News | The legal challenges of circular economy

The legal challenges of circular economy

Perhaps you’re sitting behind a desk made of reclaimed wood, or cycle around town on a refurbished bike. Or maybe you used a sharing platform to get your hands on someone’s unused fan on that sweltering day in July. You can’t deny it: the circular economy is booming! De Brauw Blackstone Westbroek is our partner and gives Impact Hub members and program participants legal advice in setting up or running an impact business.  

Doing well by doing good

When materials and objects are reused, repaired or recycled, and production chains are redesigned to minimise waste, the continual use – in our present linear economy – of primary raw materials (such as minerals, fossil fuels and metal ores) is greatly reduced. By transitioning towards a circular economy, which eliminates waste and the continuous use of limited resources, we evolve into a more sustainable society, based on new ways of production and consumption.

This is not just a matter of sustainability. Over the years, circular economy-based business models have already proven to have a competitive advantage: these business models generate profit and perform successfully, while explicitly taking into account the interests of all company stakeholders. Doing well by doing good: it’s a win-win for business and it’s a win-win for the economy and the society.

The current legal framework does not fit a circular economy

When moving from a linear to a circular economy, legislation and regulation can promote as well as hamper this evolution. Clearly, the current legal framework in the Netherlands is not designed and tailored to the transition towards a circular economy. Let’s have a look at some examples of legal challenges:

Contrary to the traditional, linear-based model, a widely developed circular-based model is built on the foundation that a producer or supplier is selling the use – not full ownership – of a product. More and more online platforms are providing local communities with the opportunity of shared ownership of these products. This leads to a different concept of legal ownership, which, in turn, results in new ways of levying taxes and structuring social security. In addition, new questions regarding responsibilities and liability of suppliers, producers and users of products in a circular economy must be raised. Also, for the new and upcoming providers of online platforms, protection of personal data of their users comes in play. Especially when an investigative authority requests such data. And last but not least: as entrepreneurs transition to reusing, repairing or recycling materials instead of throwing them away, they need to take a careful look at the intellectual property rights of their products. A breach of such rights could have a major financial impact on a startup.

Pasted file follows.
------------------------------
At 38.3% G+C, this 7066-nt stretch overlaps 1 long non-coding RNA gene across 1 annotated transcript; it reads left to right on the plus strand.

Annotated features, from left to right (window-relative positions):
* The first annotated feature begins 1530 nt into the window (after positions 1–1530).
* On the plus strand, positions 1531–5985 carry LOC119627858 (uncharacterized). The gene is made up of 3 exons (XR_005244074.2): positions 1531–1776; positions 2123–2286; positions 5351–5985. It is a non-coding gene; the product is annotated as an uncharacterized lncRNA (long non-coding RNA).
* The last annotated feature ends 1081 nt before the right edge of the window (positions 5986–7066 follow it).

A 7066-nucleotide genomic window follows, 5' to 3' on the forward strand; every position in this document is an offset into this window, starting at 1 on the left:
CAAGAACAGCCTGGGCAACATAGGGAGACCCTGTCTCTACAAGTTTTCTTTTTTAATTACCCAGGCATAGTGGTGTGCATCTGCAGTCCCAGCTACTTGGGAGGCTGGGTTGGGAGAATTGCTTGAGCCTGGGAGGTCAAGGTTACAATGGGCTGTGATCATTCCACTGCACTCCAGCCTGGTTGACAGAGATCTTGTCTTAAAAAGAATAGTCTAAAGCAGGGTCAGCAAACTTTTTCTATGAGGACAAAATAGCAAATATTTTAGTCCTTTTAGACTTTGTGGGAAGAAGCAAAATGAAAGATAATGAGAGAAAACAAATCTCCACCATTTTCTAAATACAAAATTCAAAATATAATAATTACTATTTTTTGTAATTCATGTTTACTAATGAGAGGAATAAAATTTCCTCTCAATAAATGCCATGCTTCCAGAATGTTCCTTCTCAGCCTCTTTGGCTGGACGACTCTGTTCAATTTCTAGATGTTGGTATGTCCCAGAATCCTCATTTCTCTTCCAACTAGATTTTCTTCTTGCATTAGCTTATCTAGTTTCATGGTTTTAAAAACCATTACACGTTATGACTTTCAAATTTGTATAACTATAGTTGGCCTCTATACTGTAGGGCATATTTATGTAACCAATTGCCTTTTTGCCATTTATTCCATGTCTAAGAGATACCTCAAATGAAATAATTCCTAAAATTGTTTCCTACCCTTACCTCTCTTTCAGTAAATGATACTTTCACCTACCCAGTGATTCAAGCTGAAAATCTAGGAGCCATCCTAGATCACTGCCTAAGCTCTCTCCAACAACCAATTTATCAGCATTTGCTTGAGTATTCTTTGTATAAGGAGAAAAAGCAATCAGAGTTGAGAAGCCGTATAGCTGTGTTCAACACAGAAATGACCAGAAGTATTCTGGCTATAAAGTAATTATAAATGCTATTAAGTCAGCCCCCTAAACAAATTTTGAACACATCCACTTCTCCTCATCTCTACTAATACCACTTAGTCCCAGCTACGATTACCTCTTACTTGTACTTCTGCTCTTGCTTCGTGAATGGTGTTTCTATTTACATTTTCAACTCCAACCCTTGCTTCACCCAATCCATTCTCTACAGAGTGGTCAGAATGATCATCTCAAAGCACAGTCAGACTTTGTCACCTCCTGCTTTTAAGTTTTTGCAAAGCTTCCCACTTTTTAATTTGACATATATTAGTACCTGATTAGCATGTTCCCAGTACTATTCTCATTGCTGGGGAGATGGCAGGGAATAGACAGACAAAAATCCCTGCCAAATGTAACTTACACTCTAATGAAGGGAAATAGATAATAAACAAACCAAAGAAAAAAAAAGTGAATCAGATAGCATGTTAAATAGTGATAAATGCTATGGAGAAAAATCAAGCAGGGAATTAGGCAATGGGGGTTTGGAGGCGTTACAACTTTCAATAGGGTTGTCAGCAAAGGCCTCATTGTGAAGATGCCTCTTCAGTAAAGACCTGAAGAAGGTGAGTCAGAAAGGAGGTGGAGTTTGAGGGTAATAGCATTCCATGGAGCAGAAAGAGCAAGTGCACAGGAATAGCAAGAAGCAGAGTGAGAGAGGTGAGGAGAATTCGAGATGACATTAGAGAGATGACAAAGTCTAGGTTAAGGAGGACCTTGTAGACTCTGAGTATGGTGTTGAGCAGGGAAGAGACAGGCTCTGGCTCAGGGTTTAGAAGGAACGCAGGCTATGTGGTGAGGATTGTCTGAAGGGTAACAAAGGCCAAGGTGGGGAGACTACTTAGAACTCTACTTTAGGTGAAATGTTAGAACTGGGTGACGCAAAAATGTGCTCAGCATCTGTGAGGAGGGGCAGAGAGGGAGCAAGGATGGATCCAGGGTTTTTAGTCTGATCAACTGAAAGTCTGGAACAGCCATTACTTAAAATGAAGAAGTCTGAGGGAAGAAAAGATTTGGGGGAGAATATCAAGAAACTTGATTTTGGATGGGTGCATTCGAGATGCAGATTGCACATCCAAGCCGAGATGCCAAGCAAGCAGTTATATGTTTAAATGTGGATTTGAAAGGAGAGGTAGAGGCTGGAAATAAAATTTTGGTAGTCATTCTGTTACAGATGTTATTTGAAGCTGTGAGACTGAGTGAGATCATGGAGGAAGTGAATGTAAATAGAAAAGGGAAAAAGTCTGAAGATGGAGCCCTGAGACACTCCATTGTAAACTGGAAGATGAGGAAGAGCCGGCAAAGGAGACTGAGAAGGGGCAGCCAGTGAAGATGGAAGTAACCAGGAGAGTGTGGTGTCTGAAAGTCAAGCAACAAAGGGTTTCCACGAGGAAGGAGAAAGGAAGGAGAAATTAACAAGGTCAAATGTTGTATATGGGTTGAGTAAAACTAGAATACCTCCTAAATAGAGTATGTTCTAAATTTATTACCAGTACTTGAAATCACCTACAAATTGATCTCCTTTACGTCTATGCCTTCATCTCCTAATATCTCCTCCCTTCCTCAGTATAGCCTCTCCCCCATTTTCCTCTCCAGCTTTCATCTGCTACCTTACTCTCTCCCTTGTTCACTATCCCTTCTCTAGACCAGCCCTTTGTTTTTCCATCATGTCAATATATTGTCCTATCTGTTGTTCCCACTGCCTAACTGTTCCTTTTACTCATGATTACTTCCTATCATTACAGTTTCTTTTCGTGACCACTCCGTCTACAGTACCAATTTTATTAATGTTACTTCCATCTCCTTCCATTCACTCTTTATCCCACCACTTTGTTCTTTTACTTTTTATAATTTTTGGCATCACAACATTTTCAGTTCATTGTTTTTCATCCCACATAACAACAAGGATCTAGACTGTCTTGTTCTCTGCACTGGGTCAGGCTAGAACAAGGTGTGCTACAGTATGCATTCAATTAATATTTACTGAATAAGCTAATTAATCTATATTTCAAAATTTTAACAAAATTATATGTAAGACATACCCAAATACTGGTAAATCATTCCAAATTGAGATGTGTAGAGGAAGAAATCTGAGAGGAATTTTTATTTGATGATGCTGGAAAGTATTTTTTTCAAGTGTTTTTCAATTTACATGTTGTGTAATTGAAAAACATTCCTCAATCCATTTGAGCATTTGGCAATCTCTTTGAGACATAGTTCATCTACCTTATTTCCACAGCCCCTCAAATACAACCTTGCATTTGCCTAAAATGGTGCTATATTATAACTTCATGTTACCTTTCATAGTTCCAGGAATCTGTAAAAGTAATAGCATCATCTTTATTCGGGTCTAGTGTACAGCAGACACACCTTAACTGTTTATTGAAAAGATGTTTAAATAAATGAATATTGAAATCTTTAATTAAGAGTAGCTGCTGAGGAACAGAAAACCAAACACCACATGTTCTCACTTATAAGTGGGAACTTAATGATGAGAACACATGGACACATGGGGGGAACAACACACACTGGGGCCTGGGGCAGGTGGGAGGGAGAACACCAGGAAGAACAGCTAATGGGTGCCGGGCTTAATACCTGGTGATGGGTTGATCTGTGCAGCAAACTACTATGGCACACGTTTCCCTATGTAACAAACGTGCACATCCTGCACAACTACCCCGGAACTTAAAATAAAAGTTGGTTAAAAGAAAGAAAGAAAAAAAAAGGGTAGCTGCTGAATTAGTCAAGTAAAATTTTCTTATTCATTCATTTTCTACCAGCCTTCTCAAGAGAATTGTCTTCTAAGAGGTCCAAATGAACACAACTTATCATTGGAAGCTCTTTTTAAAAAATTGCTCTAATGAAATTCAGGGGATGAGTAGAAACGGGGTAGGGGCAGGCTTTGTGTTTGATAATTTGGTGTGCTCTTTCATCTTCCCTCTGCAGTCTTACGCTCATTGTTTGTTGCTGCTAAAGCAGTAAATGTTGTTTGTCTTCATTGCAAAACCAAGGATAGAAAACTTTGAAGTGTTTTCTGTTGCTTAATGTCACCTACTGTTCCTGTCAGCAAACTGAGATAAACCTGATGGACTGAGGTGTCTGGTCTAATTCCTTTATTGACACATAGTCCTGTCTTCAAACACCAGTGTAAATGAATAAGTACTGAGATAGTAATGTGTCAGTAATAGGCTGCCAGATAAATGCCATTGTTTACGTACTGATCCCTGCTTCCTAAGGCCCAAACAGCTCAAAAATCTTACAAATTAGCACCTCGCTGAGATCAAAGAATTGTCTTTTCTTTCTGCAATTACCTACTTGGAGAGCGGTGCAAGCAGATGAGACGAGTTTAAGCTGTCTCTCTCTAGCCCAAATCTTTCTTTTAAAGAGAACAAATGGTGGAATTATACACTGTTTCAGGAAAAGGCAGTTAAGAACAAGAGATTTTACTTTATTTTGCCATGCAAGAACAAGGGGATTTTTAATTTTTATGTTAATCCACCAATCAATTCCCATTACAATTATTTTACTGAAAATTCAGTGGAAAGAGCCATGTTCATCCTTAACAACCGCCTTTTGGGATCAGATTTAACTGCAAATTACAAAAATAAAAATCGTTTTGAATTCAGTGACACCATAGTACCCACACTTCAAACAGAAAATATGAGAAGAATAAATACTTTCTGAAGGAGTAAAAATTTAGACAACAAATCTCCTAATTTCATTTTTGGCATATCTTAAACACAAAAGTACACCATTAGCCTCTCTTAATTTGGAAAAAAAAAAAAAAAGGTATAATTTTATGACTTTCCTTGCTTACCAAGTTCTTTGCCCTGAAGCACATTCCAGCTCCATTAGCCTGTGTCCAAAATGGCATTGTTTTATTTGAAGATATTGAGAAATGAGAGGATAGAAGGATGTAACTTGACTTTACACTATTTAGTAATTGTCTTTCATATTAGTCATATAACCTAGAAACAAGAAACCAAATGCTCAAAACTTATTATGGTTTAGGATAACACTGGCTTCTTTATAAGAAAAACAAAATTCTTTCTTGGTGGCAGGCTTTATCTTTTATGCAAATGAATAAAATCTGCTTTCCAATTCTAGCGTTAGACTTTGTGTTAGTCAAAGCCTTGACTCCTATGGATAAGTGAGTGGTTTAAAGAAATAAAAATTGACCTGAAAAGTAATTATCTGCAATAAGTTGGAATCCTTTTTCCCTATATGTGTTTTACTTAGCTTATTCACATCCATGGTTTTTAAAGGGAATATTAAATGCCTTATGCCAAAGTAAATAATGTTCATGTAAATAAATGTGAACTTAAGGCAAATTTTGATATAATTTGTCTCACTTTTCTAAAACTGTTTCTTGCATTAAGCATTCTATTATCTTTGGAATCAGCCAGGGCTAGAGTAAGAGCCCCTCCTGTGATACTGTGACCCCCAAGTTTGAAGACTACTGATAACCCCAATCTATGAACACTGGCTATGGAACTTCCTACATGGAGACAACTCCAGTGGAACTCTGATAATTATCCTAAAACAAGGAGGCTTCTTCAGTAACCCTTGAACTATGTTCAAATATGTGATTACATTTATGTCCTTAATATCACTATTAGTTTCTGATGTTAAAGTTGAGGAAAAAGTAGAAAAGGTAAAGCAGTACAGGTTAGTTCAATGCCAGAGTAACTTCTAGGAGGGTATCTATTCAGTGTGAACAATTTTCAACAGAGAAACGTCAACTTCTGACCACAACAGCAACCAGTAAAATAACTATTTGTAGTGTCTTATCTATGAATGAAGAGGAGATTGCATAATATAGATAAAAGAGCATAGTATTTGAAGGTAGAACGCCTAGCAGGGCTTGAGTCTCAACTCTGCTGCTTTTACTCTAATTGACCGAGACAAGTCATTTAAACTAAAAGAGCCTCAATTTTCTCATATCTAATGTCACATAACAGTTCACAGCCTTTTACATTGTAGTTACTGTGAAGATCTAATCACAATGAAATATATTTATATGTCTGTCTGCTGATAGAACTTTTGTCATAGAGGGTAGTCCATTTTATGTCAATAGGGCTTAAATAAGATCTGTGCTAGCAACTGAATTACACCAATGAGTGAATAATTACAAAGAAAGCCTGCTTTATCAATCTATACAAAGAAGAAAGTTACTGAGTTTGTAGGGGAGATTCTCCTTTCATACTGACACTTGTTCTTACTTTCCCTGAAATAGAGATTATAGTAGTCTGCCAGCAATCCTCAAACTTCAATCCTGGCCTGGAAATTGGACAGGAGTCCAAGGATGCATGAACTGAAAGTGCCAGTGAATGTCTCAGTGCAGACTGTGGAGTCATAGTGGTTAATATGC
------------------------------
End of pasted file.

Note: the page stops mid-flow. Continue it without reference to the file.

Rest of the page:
This is where De Brauw comes in

As a partner of Impact Hub, we use our expertise to advise on pivotal topics to run a successful circular and sustainable business. Because startups keep developing new and innovative products and business models, we are continuously challenged to think of creative ways and practical approaches to using the current legislation and regulation in a changing economy. And that’s what we love.

During the Impact Hub Plastic Free Ocean Accelerator, for example, we closely worked with PlasticRoad. This startup had developed a prefabricated, modular and hollow road structure, based on recycled plastic, with a significantly smaller carbon footprint. Construction and maintenance were faster, simpler and more efficient compared to a traditional road. Over four-months, we helped PlasticRoad overcome several legal challenges, in order to build a strong legal foundation for the business.


Looking forward

Although current legislation and regulation in the Netherlands is not circle economy-proof, times are changing. The need for progressive legislation, which encourages innovation and helps develop the circular economy, is growing. This need is confirmed by the Minister for the Environment and the Minister of Economic Affairs, who have introduced a government-wide programme aimed at developing both a circular economy in the Netherlands by 2050 and a 50% reduction in the use of primary raw materials by 2030. The long-term goal: remove barriers and provide forward-looking room in the legislation to benefit a circular economy. In the meantime, we will keep working together with startups to help them develop successful circular and sustainable businesses. To be continued!

Join our Circularity Ecosystem

This story is part of the Impact Hub Circularity Ecosystem. In this Ecosystem, we bring together and strengthen relationships between entrepreneurs, investors, government, and other organisations, to spur innovation and co-create the circular economy. If you are also working on the transition towards a circular economy, read more and join our Ecosystem!

Written by Rachel Pouwer, Corporate Governance Analyst at De Brauw Blackstone Westbroek